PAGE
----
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Thunder Bay chapter responds to Nestle attack on blue communities project

Photo: Thunder Bay chapter activist Janice HorgosJanice Horgos, chair of the Thunder Bay chapter’s Blue Planet committee, writes in today’s Chronicle Journal, “John B. Challinor 11, director of corporate affairs for Néstle Waters Canada, claims that the Thunder Bay Council of Canadians request that Thunder Bay become a Blue Community is the result of a ‘Trojan horse-like’ union-led conspiracy under the guise of human rights and infrastructure management.”

She highlights, “Mr. Challinor’s claim that supporters of this initiative are misguided and misled and not exercising independent thinking, simply does not hold water.” She backs that up by noting, “There are 14 Blue Communities in Canada and 84 municipalities, two territories, seven school boards and 66 post-secondary institutions have banned or restricted the use of bottled water. Mayor Hobbs, several city councillors, the EarthCare Advisory Committee, EcoSuperior, CUPE Local 87 and many concerned citizens, environmental groups, health professionals, educators, students and First Nations have expressed support for Thunder Bay becoming a Blue Community.”

On the three key aspects of the blue community resolution, Horgos argues:

– “Around the world, demand for water is growing, while supply diminishes. …If the private water industry’s takeover of public water is allowed to continue, who will ensure the protection of our water and its fair and equitable distribution? This is clearly a human rights issue.”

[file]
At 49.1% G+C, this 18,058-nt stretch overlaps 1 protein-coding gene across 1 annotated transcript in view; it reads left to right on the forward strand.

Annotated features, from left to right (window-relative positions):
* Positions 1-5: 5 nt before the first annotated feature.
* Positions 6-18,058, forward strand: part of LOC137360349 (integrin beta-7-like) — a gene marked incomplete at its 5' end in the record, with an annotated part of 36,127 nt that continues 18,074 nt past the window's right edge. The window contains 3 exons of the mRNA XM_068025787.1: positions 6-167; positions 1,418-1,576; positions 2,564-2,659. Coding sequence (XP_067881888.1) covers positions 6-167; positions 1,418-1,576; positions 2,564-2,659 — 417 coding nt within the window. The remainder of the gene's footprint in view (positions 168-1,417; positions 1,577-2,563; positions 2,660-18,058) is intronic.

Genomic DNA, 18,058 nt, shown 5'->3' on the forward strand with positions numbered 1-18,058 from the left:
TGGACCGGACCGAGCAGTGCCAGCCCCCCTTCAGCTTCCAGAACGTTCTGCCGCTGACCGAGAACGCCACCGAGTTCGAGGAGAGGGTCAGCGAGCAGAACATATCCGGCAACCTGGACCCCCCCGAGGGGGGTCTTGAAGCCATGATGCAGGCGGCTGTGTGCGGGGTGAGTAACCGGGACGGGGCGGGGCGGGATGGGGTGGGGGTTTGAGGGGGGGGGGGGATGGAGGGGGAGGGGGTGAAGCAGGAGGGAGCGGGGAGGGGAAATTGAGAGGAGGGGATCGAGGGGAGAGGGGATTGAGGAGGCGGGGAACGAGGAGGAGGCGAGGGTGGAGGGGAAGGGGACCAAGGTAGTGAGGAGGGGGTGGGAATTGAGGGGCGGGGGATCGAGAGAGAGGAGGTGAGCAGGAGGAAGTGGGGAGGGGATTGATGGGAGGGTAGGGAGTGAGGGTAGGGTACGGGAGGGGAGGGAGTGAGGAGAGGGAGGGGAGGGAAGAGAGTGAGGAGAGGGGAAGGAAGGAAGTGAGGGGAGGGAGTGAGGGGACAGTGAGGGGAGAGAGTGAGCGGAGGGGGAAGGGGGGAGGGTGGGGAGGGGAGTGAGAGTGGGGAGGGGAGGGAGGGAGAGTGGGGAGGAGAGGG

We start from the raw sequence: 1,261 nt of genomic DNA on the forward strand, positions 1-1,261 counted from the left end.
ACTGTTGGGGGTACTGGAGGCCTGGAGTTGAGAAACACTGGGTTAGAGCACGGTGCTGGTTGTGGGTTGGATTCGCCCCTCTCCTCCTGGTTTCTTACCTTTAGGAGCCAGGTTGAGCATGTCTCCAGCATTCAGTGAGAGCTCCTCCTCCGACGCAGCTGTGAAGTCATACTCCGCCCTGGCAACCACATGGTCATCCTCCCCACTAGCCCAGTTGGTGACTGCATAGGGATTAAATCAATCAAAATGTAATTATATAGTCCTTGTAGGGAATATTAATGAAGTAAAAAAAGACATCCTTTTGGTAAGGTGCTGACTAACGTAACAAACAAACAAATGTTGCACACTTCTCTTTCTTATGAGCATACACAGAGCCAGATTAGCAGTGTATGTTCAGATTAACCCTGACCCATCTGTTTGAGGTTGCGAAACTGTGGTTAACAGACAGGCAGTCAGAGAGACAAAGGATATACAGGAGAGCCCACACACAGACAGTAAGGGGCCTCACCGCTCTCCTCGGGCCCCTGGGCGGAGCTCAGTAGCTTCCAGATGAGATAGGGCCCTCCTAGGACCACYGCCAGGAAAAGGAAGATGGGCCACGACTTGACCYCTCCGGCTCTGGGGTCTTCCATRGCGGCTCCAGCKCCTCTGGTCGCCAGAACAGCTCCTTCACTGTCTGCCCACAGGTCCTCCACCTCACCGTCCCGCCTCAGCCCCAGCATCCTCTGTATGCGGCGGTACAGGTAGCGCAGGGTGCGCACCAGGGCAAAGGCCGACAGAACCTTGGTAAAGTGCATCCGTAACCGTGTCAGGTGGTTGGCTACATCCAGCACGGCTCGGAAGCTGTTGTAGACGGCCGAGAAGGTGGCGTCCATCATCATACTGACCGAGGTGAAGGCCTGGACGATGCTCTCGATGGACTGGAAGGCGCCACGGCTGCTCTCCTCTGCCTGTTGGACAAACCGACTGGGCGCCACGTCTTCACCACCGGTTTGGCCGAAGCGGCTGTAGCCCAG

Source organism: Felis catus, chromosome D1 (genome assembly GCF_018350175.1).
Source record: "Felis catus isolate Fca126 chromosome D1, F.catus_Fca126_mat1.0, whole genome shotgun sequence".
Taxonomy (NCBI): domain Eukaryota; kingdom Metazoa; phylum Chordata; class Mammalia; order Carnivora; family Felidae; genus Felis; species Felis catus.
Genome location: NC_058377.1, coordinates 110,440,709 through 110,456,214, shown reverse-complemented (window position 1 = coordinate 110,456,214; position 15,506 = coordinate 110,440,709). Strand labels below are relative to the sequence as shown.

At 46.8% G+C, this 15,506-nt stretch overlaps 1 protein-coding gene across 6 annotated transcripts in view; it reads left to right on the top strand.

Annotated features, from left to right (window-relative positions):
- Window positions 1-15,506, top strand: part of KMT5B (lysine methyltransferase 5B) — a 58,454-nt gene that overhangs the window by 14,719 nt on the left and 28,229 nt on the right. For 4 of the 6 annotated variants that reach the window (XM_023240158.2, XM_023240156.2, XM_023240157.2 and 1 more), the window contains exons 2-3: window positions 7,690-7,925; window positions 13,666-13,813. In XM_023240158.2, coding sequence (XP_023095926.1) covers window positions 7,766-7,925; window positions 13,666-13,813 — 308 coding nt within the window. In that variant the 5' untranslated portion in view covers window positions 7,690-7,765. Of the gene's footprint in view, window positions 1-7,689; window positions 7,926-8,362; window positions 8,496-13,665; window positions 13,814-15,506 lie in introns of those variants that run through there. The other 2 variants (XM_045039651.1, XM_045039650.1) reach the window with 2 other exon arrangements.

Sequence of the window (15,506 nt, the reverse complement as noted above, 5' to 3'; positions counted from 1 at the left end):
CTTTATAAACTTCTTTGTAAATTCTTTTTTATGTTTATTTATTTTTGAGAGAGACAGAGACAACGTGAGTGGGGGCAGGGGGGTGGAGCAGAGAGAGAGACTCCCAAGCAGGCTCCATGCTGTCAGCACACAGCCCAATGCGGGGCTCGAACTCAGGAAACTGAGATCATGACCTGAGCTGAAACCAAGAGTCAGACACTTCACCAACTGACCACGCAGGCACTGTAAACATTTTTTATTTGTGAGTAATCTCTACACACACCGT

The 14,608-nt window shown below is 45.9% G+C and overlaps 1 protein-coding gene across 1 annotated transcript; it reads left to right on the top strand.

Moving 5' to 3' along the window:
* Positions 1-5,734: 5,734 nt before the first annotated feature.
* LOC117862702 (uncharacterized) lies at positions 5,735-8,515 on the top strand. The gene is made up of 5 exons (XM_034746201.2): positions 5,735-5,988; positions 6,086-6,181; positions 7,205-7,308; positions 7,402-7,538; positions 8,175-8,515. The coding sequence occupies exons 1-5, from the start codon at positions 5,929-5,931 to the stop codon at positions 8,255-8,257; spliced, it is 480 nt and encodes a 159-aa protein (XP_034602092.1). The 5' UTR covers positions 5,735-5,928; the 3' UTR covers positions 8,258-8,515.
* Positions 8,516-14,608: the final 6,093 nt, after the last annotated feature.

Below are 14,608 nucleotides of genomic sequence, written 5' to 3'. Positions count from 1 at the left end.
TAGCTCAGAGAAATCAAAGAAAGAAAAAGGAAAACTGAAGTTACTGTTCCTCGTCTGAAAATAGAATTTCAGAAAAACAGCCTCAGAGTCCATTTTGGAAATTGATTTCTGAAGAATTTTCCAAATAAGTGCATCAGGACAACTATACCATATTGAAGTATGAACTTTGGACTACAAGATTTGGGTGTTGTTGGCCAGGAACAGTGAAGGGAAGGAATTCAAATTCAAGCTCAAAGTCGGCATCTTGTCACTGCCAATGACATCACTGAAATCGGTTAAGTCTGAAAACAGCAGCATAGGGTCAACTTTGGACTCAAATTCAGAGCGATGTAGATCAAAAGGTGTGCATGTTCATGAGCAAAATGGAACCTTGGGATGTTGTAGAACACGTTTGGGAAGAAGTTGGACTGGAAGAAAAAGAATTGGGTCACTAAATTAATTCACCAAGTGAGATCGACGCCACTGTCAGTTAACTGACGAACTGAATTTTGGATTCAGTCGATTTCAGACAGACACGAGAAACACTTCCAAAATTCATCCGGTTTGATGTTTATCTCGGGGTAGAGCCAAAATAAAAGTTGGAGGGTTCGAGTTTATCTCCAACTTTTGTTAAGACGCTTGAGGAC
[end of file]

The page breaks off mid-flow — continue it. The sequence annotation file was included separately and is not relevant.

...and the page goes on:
– “Unlike municipal tap water, bottled water is regulated under the Canadian Food and Inspection agency and bottling plants are only inspected every one to three years. Thunder Bay has state-of-the-art public water and waste water systems. Our municipal tap water is stringently regulated, continuously monitored and tested more than 29,000 times annually.”

– “Many other communities that participated in public/private partnerships, (P3s) have taken back their water and waste water services. It makes sense that informed elected officials and citizens want to maintain public control of our water and waste water infrastructure and services.”

She concludes, “If there is a ‘Trojan horse-like conspiracy’ as Néstle claims, it’s the private water industry’s massive public relations campaign to undermine faith in public water in an effort to divert attention from its corporate takeover. Located at the headwaters of the world’s largest body of freshwater, becoming a Blue Community will confirm Thunder Bay as a leader in the protection of this shared public resource and help make our community and planet more sustainable.”

Further reading
Thunder Bay chapter seeks blue community designation for their city
Nestlé opposes Thunder Bay becoming a blue community

Photo: Thunder Bay chapter activist Janice Horgos